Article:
Hopes for a post-pandemic, or at least Covid-controlled, world shone through in ag markets in February, as some of the contracts worst hit by lockdowns led price recovery.
The Bcom ag subindex rose for a ninth successive month, for the first time on data going back to 1990, and continuing its bounce from its record low reached in June.
Commodities were popular anyway, helped by their perception as an asset class offering a hedge against the inflation expected to revive thanks to the knock-on effect of government economic recovery measures.
As ASB said, “markets are increasingly anticipating an upsurge in consumption and activity once Covid vaccine uptake is widespread, behavioural restrictions are lifted and pent-up demand gets going.
“Further fiscal stimulus out of the US,” and investment in technology to counter climate, could also “flow through to higher consumption, just as public investment in reconstruction helped trigger the post-second world war commodity boom”.
For lean hogs, US inflationary fears, in prompting retailer stockpiling, are seen as supporting prices of pork and thence pigs themselves, with strong US exports to the likes of China, Japan and Mexico helping too.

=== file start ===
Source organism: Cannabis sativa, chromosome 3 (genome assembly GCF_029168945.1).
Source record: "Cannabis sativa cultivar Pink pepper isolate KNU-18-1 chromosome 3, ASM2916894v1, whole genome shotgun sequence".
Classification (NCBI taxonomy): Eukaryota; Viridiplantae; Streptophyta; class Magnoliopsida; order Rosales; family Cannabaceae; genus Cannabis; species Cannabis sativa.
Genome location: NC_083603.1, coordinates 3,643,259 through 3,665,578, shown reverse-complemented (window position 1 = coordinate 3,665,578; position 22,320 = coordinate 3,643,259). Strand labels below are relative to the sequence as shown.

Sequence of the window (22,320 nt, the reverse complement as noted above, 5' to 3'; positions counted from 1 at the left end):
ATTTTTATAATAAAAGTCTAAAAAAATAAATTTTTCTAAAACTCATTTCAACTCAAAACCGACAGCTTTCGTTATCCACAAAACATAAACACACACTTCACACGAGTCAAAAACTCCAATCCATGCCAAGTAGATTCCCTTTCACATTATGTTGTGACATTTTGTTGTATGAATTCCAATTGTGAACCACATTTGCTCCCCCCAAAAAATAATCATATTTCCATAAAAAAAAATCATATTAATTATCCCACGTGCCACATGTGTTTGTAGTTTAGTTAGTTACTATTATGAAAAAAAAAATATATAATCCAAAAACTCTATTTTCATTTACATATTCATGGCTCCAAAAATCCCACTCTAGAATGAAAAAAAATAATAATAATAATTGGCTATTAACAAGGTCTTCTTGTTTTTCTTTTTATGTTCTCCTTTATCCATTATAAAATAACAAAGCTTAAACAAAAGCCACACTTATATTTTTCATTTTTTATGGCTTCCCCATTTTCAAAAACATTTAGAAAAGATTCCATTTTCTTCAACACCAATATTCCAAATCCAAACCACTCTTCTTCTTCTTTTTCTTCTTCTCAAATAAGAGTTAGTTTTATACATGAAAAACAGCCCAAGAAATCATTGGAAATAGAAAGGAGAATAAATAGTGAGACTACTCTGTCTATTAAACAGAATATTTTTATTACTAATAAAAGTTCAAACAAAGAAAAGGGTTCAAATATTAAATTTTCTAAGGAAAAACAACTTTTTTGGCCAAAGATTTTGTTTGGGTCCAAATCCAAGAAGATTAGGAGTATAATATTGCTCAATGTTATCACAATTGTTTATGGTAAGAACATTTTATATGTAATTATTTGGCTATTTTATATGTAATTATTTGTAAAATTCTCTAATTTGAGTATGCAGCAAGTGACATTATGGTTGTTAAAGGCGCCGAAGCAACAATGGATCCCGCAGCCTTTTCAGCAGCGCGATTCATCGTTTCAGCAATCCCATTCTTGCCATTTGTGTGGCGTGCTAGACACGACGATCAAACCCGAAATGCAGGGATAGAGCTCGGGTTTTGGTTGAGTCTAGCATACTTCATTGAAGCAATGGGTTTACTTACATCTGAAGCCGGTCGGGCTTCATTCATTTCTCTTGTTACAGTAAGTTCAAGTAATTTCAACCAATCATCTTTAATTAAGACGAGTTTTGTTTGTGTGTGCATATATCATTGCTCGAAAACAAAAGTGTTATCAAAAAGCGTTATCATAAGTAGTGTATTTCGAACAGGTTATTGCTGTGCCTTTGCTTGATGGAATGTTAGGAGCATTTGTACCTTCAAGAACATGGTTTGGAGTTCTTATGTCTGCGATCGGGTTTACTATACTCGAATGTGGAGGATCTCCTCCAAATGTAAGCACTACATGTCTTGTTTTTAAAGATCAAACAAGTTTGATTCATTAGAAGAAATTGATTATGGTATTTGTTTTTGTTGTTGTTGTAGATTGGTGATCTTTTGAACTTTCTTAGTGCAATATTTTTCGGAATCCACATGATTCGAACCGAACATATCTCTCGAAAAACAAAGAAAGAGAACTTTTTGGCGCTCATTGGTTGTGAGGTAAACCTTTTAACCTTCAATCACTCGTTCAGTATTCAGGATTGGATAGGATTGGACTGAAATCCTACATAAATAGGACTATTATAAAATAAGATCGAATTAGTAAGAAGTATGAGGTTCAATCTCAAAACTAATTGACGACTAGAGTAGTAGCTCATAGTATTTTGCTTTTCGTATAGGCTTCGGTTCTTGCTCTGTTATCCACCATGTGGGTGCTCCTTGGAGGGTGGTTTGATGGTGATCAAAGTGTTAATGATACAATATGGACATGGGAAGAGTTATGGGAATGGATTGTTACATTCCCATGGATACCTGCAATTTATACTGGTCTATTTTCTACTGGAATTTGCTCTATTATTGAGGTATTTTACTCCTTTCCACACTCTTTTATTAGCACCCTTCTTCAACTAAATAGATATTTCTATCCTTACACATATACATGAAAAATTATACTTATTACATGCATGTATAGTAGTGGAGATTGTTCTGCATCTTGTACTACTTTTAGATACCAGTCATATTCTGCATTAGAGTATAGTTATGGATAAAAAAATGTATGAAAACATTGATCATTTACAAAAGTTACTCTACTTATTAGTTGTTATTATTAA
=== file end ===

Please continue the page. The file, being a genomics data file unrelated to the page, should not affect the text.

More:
Meanwhile, recovering energy values fuelled gains in ags such as canola, which hit a record high last month, and soyoil used in making biofuel.
Post-Covid consumption revival ideas helped too the likes of cocoa, and of coffee which also received a boost from worries over the hit to Brazil’s 2021 (and even 2022) crop prospects from dryness.
Wheat, by contrast, as a food staple which enjoyed relatively strong demand even during the pandemic, failed to find such support, although remains higher for 2021.
As an extra pressure, spring is a seasonally weak period for prices, according to ADM Investor Services, although whether the spectre of recent northern hemisphere cold snaps will, if developing crops show winterkill damage, return to revive prices ahead…